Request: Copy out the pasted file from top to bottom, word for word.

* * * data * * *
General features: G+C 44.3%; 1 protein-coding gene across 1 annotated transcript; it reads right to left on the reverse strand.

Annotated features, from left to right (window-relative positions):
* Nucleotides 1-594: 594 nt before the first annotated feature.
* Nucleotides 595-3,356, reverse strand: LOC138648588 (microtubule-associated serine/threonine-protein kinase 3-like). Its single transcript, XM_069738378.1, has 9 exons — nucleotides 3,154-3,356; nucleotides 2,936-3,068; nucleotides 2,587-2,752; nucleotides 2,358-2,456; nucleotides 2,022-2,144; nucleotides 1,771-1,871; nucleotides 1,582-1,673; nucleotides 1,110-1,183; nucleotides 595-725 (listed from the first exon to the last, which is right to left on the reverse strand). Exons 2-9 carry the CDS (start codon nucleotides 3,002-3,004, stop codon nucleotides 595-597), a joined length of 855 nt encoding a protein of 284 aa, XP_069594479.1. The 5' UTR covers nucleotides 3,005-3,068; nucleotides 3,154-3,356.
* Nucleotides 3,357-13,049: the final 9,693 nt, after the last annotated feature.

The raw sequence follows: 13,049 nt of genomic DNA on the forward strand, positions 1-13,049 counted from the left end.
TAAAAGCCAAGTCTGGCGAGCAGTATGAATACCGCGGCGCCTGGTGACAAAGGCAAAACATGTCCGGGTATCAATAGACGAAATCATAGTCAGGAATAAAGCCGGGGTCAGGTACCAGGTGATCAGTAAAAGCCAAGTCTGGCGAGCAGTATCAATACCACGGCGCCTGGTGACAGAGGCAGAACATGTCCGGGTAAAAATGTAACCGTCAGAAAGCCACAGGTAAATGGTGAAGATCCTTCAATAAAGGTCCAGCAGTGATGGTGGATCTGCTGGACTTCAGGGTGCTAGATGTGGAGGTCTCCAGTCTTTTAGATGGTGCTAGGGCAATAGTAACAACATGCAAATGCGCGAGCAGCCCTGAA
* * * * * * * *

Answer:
General features: G+C 44.3%; 1 protein-coding gene across 1 annotated transcript; it reads right to left on the reverse strand.

Annotated features, from left to right (window-relative positions):
* Nucleotides 1-594: 594 nt before the first annotated feature.
* Nucleotides 595-3,356, reverse strand: LOC138648588 (microtubule-associated serine/threonine-protein kinase 3-like). Its single transcript, XM_069738378.1, has 9 exons — nucleotides 3,154-3,356; nucleotides 2,936-3,068; nucleotides 2,587-2,752; nucleotides 2,358-2,456; nucleotides 2,022-2,144; nucleotides 1,771-1,871; nucleotides 1,582-1,673; nucleotides 1,110-1,183; nucleotides 595-725 (listed from the first exon to the last, which is right to left on the reverse strand). Exons 2-9 carry the CDS (start codon nucleotides 3,002-3,004, stop codon nucleotides 595-597), a joined length of 855 nt encoding a protein of 284 aa, XP_069594479.1. The 5' UTR covers nucleotides 3,005-3,068; nucleotides 3,154-3,356.
* Nucleotides 3,357-13,049: the final 9,693 nt, after the last annotated feature.

The raw sequence follows: 13,049 nt of genomic DNA on the forward strand, positions 1-13,049 counted from the left end.
TAAAAGCCAAGTCTGGCGAGCAGTATGAATACCGCGGCGCCTGGTGACAAAGGCAAAACATGTCCGGGTATCAATAGACGAAATCATAGTCAGGAATAAAGCCGGGGTCAGGTACCAGGTGATCAGTAAAAGCCAAGTCTGGCGAGCAGTATCAATACCACGGCGCCTGGTGACAGAGGCAGAACATGTCCGGGTAAAAATGTAACCGTCAGAAAGCCACAGGTAAATGGTGAAGATCCTTCAATAAAGGTCCAGCAGTGATGGTGGATCTGCTGGACTTCAGGGTGCTAGATGTGGAGGTCTCCAGTCTTTTAGATGGTGCTAGGGCAATAGTAACAACATGCAAATGCGCGAGCAGCCCTGAA